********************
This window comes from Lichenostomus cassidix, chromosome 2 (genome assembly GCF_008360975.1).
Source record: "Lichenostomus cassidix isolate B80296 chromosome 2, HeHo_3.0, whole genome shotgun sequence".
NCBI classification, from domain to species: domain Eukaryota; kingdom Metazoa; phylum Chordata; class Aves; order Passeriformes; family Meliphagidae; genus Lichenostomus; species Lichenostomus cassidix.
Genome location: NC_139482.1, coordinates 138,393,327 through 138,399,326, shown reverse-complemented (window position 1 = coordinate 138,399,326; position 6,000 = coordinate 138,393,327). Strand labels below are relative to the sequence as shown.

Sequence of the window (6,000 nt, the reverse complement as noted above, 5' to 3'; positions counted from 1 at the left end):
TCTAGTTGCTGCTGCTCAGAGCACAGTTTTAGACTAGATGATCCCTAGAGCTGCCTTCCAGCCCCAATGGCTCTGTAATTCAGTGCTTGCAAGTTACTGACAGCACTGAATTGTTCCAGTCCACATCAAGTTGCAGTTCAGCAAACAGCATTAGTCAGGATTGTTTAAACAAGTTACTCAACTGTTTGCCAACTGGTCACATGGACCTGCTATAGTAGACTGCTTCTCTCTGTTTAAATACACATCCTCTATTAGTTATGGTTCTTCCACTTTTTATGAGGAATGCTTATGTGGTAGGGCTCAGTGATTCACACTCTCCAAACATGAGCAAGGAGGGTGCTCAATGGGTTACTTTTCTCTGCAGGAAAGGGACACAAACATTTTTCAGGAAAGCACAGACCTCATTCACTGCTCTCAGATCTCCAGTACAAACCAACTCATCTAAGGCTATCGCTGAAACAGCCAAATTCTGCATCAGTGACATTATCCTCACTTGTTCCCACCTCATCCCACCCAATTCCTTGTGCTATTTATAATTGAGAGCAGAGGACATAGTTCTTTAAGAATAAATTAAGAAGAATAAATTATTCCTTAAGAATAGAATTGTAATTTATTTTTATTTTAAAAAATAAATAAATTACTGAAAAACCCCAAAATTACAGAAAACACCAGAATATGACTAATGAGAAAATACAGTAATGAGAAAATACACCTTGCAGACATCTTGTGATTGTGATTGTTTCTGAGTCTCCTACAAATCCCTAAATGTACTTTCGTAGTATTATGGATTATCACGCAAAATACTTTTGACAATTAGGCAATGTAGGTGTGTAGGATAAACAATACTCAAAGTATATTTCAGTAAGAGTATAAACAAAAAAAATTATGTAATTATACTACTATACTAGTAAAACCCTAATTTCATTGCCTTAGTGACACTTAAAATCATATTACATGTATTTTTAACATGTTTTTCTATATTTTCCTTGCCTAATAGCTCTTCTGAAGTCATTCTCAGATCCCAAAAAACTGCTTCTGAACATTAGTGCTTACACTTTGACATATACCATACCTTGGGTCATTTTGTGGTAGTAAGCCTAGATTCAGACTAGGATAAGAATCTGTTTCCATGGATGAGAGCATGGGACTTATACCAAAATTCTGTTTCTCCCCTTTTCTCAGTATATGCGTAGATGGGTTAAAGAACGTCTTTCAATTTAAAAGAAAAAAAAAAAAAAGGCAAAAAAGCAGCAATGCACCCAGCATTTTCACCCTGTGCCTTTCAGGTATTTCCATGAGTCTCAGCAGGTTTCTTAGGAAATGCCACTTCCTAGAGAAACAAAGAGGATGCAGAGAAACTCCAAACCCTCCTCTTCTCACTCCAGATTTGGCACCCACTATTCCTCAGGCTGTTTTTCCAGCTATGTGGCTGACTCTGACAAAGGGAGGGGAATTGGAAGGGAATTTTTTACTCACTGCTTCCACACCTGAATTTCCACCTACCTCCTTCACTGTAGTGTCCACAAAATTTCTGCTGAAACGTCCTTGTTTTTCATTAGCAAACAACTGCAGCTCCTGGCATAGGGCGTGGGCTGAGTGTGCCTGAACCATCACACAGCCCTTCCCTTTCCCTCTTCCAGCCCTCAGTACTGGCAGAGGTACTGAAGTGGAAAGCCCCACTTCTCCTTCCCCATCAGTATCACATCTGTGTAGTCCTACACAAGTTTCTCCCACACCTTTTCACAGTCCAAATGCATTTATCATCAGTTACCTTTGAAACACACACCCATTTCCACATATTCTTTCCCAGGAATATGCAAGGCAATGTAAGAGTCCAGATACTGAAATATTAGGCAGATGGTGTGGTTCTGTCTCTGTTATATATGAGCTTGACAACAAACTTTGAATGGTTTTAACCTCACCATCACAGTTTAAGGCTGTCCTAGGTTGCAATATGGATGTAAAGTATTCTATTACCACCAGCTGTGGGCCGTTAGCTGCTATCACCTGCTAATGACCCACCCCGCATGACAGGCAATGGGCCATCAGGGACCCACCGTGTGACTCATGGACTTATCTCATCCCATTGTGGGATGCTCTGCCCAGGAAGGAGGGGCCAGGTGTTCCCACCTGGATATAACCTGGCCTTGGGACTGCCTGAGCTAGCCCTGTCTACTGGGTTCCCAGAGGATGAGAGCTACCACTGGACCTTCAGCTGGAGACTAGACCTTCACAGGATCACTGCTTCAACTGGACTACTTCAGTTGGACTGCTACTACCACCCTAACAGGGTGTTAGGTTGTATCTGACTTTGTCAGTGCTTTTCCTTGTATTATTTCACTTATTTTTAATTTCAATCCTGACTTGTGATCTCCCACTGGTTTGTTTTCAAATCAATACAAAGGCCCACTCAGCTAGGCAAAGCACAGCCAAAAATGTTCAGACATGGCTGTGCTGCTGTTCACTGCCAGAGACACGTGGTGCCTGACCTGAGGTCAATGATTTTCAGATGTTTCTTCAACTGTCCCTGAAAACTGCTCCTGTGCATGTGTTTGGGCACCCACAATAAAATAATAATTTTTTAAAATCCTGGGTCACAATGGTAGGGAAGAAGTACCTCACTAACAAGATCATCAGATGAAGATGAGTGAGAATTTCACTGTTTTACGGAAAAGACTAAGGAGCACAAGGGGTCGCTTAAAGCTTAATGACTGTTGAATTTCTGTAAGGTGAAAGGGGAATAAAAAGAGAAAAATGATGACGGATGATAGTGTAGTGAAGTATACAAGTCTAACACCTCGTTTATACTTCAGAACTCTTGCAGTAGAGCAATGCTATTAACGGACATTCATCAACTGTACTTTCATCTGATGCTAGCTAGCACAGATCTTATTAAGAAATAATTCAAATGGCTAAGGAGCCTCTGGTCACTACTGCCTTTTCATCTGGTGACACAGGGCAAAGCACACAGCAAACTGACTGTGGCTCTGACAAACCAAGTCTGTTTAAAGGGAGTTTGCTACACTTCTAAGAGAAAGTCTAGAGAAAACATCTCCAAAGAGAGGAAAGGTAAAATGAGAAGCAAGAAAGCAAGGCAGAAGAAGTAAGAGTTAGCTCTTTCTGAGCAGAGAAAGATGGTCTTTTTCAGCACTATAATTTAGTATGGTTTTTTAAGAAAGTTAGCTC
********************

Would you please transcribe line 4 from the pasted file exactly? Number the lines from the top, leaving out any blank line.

Genome location: NC_139482.1, coordinates 138,393,327 through 138,399,326, shown reverse-complemented (window position 1 = coordinate 138,399,326; position 6,000 = coordinate 138,393,327). Strand labels below are relative to the sequence as shown.